Undaunted by questions about Sarah Palin's political resume and family, evangelical Christians at the Republican National Convention are cheering the choice of the Alaskan governor for vice president, saying she will energize social conservatives critical to the party's success in November.
“I've seen a resurgence of enthusiasm from our evangelical base in the party,” said Minnesota GOP Chairman Ron Carey.
Sen. John McCain's selection of Palin as his running mate reassures evangelicals who have long worried that he doesn't share their passion on social issues.
In Palin, conservatives get a staunch abortion opponent.
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McCain has qualified his opposition, making exceptions for pregnancies resulting from rape or incest.
The McCain campaign says contributions surged after Palin was named.
Roughly $10 million of the $47 million the campaign raised in August came in after McCain announced her as his running mate on Friday, said Tom Steward, regional communications director for McCain.
He said the committee could not determine how much of the money was coming from evangelicals.
When word spread two weeks ago that McCain was considering a running mate who supported abortion rights – independent Sen. Joe Lieberman of Connecticut or former Pennsylvania Gov. Tom Ridge – evangelicals swiftly denounced the idea.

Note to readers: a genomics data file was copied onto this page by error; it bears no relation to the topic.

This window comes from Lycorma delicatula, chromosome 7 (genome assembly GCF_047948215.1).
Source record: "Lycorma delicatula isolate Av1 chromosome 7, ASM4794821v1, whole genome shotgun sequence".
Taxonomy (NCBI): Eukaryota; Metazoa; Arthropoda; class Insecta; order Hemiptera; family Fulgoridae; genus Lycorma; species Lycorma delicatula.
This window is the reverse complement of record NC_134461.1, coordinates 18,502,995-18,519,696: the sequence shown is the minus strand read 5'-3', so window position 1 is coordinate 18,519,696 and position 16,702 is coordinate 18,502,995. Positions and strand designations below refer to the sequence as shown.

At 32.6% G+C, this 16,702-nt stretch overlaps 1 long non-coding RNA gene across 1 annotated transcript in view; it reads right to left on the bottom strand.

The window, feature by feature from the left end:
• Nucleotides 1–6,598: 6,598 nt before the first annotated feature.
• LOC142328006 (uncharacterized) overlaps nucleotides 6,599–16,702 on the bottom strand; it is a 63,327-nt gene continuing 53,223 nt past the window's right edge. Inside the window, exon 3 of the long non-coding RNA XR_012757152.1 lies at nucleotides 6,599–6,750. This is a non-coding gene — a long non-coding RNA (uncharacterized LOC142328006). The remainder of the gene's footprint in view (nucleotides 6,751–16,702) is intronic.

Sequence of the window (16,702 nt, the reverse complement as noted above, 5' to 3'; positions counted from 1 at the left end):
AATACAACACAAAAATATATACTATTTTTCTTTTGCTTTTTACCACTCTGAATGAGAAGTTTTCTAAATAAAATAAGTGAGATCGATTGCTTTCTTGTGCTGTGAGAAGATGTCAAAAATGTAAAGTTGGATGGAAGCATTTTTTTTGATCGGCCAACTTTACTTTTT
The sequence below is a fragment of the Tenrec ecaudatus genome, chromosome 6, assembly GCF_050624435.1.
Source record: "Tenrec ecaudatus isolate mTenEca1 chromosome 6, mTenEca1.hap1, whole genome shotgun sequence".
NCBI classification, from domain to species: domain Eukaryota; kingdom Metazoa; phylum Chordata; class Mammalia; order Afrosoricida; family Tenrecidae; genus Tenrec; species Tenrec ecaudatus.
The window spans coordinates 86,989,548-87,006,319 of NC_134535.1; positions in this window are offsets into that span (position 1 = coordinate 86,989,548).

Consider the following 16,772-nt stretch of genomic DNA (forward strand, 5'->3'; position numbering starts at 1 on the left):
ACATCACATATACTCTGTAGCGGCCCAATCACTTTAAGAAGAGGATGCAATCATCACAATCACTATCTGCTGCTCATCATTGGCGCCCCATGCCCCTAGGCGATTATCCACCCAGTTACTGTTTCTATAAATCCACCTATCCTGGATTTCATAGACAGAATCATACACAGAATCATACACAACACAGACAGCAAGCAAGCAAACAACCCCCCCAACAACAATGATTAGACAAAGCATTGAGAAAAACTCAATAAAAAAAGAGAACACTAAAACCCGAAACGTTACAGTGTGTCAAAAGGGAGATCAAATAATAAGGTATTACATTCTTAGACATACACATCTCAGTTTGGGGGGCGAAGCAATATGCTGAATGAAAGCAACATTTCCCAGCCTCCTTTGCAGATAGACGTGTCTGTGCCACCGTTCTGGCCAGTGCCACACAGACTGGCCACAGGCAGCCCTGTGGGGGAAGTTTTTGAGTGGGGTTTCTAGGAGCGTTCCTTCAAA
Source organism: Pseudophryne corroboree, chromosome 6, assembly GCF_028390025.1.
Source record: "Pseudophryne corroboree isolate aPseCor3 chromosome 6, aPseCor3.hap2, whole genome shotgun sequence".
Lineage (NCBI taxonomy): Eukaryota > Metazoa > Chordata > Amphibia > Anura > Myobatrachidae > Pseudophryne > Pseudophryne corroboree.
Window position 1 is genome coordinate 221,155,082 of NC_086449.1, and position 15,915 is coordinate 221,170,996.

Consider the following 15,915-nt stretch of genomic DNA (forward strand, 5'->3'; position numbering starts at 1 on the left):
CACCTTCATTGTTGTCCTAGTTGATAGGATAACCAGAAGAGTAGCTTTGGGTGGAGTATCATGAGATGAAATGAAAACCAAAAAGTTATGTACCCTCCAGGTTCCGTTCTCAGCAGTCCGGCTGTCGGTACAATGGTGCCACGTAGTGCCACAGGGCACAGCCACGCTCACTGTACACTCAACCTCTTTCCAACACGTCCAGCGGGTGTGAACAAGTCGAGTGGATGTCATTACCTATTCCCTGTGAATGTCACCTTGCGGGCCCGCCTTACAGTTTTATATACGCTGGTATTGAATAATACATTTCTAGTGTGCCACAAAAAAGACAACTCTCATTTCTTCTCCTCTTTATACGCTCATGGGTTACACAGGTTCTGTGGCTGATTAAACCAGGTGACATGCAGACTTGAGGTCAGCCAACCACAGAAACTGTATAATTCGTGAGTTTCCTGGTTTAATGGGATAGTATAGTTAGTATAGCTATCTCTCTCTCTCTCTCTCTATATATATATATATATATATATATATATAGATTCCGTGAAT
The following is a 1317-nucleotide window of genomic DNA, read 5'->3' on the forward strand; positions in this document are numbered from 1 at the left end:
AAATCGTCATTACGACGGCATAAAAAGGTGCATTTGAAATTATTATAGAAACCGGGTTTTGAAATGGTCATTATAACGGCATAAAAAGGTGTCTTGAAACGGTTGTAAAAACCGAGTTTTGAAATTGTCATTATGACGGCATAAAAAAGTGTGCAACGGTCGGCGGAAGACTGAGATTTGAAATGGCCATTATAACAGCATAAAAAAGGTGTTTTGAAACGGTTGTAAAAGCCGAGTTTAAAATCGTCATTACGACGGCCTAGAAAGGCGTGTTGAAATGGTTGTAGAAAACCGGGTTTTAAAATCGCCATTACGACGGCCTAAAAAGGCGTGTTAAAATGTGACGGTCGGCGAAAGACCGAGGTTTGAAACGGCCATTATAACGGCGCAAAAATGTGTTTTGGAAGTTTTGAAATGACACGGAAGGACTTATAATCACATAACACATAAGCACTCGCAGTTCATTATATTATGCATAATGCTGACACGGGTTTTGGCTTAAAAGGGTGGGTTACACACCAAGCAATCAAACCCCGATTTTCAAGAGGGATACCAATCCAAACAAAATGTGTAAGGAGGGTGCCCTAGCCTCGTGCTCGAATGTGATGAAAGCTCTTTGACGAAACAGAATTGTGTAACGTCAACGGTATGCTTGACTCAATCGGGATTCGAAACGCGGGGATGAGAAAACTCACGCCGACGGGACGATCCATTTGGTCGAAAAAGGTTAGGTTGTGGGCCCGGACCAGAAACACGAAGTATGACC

Now they're rallying around Palin.
At a news conference at the convention, former Arkansas Gov. Mike Huckabee, a Baptist preacher and the first choice of Carey and many other evangelicals for president, said “I'm thrilled. … I don't think we lose with a pro-life candidate. We lose when we don't have one.”
Palin was baptized as a teenager at the Assembly of God in Wasilla, Alaska, where she and her family were active.
She now sometimes worships at the Juneau Christian Center, which is also part of the Pentecostal Assemblies of God.
Securing enthusiastic support from evangelicals – a key base of the GOP – is a cornerstone in McCain's blueprint for victory, said Dan Hofrenning, a St. Olaf College professor who specializes in religion and politics.
“I think she will boost turnout significantly, and that is part of the McCain calculus,” Hofrenning said.
To understand McCain's need for evangelical support, consider that in 2000 President Bush received 59 percent of the white evangelical vote in an election in which he lost the popular vote to former Vice President Al Gore, according to the Pew Research Center. In 2004, Bush got 71percent of the vote, which helped him beat Sen. John Kerry decisively.
Before Palin's selection, McCain showed about the same level of support among white evangelicals as did Bush in 2004, but they were decidedly less enthusiastic, according to a Pew poll.